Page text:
AML Trials: Phases and Changes

November/December 2010, Vol 1, No 6 - Cancer Quick Takes

A discussion of new drug development using the example of acute myeloid leukemia (AML)—but that is applicable to a broad range of diseases— outlines the problems inherent in phase 2 clinical trials that may lead to falsepositive results, and how trial design can be improved and drug development be made more efficient and less costly (Blood. 2010;116:2420-2428).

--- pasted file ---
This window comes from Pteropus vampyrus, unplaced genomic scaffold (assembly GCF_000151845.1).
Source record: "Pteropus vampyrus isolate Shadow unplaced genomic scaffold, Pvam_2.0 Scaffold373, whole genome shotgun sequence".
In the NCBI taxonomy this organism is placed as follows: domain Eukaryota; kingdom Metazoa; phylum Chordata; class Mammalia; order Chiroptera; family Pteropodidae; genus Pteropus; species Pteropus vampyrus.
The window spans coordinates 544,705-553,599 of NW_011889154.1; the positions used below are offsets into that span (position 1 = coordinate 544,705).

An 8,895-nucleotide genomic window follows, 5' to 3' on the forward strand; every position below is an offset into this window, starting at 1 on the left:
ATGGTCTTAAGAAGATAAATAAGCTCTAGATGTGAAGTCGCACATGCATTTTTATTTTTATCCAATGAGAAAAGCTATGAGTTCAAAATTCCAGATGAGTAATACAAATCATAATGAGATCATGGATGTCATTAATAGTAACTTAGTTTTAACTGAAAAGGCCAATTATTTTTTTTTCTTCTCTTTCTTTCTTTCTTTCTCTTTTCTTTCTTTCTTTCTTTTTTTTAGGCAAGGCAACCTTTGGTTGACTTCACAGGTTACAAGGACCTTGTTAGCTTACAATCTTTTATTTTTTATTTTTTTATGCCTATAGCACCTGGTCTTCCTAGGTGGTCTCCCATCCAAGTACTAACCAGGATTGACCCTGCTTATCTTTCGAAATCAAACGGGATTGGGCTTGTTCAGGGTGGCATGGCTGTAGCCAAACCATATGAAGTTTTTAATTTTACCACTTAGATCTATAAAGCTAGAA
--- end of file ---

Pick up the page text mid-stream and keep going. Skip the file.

The authors provide a number of recommendations on how AML trials might be improved, among them, increasing study sizes; using an explicitly described control group; conducting multivariate analysis to adjust for patient heterogeneity; including explicit descriptions of inclusion/exclusion criteria; using validated surrogate end points; incorporating an integrated phase 2/3 trial design so there are no delays in conducting the phase 3 trial; and discouraging early publication so that mature data are published.